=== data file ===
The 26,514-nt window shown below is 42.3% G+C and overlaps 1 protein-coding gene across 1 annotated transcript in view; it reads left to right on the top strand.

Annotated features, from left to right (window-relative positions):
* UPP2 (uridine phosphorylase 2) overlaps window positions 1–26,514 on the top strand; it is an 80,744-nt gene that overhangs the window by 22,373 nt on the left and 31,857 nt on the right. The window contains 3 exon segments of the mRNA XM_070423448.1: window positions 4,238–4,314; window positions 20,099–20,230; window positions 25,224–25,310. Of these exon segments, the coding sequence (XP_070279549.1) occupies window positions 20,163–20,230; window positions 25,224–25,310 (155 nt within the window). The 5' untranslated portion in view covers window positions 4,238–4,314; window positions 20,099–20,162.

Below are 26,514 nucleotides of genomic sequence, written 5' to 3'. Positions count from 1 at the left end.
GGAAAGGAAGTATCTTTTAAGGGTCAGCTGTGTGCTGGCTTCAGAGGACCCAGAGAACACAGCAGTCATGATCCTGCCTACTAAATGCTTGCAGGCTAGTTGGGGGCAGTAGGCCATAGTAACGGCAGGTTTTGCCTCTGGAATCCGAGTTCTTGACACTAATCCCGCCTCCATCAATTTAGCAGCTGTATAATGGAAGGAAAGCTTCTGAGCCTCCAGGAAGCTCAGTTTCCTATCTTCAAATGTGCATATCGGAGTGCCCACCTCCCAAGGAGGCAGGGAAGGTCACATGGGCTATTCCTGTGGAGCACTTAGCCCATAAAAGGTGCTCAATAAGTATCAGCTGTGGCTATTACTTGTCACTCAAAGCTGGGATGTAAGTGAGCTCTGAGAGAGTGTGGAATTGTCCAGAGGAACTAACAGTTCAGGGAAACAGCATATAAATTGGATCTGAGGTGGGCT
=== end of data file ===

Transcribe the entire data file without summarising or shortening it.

The 26,514-nt window shown below is 42.3% G+C and overlaps 1 protein-coding gene across 1 annotated transcript in view; it reads left to right on the top strand.

Annotated features, from left to right (window-relative positions):
* UPP2 (uridine phosphorylase 2) overlaps window positions 1–26,514 on the top strand; it is an 80,744-nt gene that overhangs the window by 22,373 nt on the left and 31,857 nt on the right. The window contains 3 exon segments of the mRNA XM_070423448.1: window positions 4,238–4,314; window positions 20,099–20,230; window positions 25,224–25,310. Of these exon segments, the coding sequence (XP_070279549.1) occupies window positions 20,163–20,230; window positions 25,224–25,310 (155 nt within the window). The 5' untranslated portion in view covers window positions 4,238–4,314; window positions 20,099–20,162.

Below are 26,514 nucleotides of genomic sequence, written 5' to 3'. Positions count from 1 at the left end.
GGAAAGGAAGTATCTTTTAAGGGTCAGCTGTGTGCTGGCTTCAGAGGACCCAGAGAACACAGCAGTCATGATCCTGCCTACTAAATGCTTGCAGGCTAGTTGGGGGCAGTAGGCCATAGTAACGGCAGGTTTTGCCTCTGGAATCCGAGTTCTTGACACTAATCCCGCCTCCATCAATTTAGCAGCTGTATAATGGAAGGAAAGCTTCTGAGCCTCCAGGAAGCTCAGTTTCCTATCTTCAAATGTGCATATCGGAGTGCCCACCTCCCAAGGAGGCAGGGAAGGTCACATGGGCTATTCCTGTGGAGCACTTAGCCCATAAAAGGTGCTCAATAAGTATCAGCTGTGGCTATTACTTGTCACTCAAAGCTGGGATGTAAGTGAGCTCTGAGAGAGTGTGGAATTGTCCAGAGGAACTAACAGTTCAGGGAAACAGCATATAAATTGGATCTGAGGTGGGCT